Today marks the 108th birthday of Theodor Seuss Geisel more famously known as Dr. Seuss.
A wonderful children’s author, Dr. Seuss may have written in a type of English that didn’t always make perfect sense, but his universal appeal is unmistakeable. His 46 children’s books have been loved by pretty much any child and adult who picked one up. Today the good doctor would have turned 108. He passed away in 1991 after a battle with throat cancer and years of poor health.
His books are packed with imaginative characters and playful rhymes, some of his most celebrated titles include best-sellers like Green Eggs and Ham, The Cat in the Hat, One Fish Two Fish Red Fish Blue Fish, Horton Hatches the Egg, Horton Hears a Who!, and How the Grinch Stole Christmas!
Dr. Seuss had a way with words that is for sure but his words had a way of changing his reader's lives and inspiring, encouraging and helping fans of all ages to feel good about themselves as they grew up reading his wonderful quotes. Here is a collage of 30 Dr. Seuss quotes that can change your life and a list of seven interesting facts about Dr. Seuss you probably did not know, enjoy!
7. Born Theodor Seuss Geisel in Springfield, Massachusetts on March 2, 1904, where the future bestseller’s German immigrant father worked in a brewery until it was closed during the Prohibition. As an adult, Dr. Seuss made his childhood neighborhood a household name in his first children's book, And To Think That I Saw It On Mulberry Street.
5. After publishing humorous articles for magazines such as Vanity Fair and Life, Geisel’s first career of creating advertising campaigns for Standard Oil, NBC and General Electric lasted 15 years until the onset of World War II shifted his focus to bigger issues and he began contributing weekly political cartoons to liberal publication PM magazine. He then joined the Army in 1943 as a Captain and Commander of the Cartoon Department of the First Motion Picture Unit, where he fell in love with the art of animation, developing a series of training films featuring a character called Private Snafu.
4. A collection of children's sayings called Boners led to his big break in children’s literature with the eventual publication of And To Think That I Saw It On Mulberry Street, after it was rejected a whopping 27 times by Vanguard Press. Geisel and Helen moved to La Jolla, California, and he penned If I Ran the Zoo, Horton Hears a Who! and If I Ran the Circus. Next came the title that would mould the dreams of generations of children to come, when Houghton Mifflin asked Seuss to write and illustrate a book with just 225 "new-reader" vocabulary words and challenged him to "bring back a book children can't put down,” and The Cat In The Hat was born in 1957 to phenomenal success and rave reviews. It was closely followed by How The Grinch Stole Christmas and Green Eggs and Ham, and his latest to make it to the big screen,The Lorax in 1971.
3. Dr. Seuss’ signature style is based on anapestic tetrameter, a poetic meter used by many poets. It consists of four rhythmic units each composed of two weak beats followed by one strong beat, and often the first weak syllable is omitted, or an additional weak syllable is added at the end. A classic example is found in the story, Yertle The Turtle. "And today the Great Yertle, that Marvelous he “Is King of the Mud. That is all he can see.” When it comes to his fabulous illustrations, Dr Seuss’ characters such as the Grinch and the Cat are known for their familiar round and droopy shapes, as are his buildings which melt and bend around free-standing staircases, ramps and platforms.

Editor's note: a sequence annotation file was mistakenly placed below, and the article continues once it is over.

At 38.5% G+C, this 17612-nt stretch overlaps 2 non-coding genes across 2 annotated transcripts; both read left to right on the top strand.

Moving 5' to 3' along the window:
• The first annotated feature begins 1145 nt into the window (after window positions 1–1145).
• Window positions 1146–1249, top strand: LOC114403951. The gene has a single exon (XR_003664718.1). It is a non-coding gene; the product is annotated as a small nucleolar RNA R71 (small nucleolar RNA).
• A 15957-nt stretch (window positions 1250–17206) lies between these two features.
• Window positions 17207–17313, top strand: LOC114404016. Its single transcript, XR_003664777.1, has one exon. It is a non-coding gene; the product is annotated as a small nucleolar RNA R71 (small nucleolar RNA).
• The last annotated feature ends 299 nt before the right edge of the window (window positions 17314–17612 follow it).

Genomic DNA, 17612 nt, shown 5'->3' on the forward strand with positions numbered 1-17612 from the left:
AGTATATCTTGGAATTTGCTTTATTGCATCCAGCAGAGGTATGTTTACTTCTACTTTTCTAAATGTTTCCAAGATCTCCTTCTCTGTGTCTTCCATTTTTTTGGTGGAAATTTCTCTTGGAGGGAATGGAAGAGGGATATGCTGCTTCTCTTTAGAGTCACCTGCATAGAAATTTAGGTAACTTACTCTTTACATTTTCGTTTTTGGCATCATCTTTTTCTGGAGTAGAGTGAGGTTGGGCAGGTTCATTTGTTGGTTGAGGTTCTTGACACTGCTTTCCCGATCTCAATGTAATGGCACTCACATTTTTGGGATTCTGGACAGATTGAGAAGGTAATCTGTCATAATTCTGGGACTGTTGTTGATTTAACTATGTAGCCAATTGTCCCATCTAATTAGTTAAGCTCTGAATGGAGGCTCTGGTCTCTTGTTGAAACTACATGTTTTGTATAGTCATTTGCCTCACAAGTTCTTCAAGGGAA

2. Geisel’s life story wasn’t all about brightly drawn pictures and rhyming verses, it was also marred by tragedy and scandal. After fighting a long battle with cancer and the emotional trauma of her husband’s affair with Audrey Stone Dimond, his wife Helen committed suicide in October 1967, her ‘mourning husband’ married his former mistress six months later. Despite two marriages and a bibliography full of children’s classics, Dr. Seuss never had children of his own, instead living by the motto, "You have 'em; I'll entertain 'em." After several years of bad health, Seuss died of throat cancer on September 24, 1991 at age 81. He was cremated in La Jolla and Dr. Seuss Enterprises was left in the careful hands of ‘Mrs. Seuss,’ Audrey, including the rights to 44 books that had been translated into 15 different languages and sold more than 200 million copies. During his career, he was honored with two Academy Awards, two Emmys, a Peabody and the Pulitzer Prize.
1. Dr. Seuss’ legacy continues to live on in countless modern-day versions of his work, from eleven TV speicals, the Broadway musicals Seussical and The Grinch, to Hollywood blockbusters, The Cat in the Hat with Mike Myers, and How The Grinch Stole Christmas with Jim Carrey, and CGI animated works Horton Hears A Who, and opening Friday, The Lorax. Fans who want to jump into Dr. Seuss’ fantasy world feet-first can visit Seuss Landing at the Island Of Adventures theme park in Orlando, Florida.